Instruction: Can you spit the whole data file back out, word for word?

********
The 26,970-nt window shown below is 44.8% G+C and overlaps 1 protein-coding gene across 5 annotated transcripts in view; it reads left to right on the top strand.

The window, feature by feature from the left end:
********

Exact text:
The 26,970-nt window shown below is 44.8% G+C and overlaps 1 protein-coding gene across 5 annotated transcripts in view; it reads left to right on the top strand.

The window, feature by feature from the left end: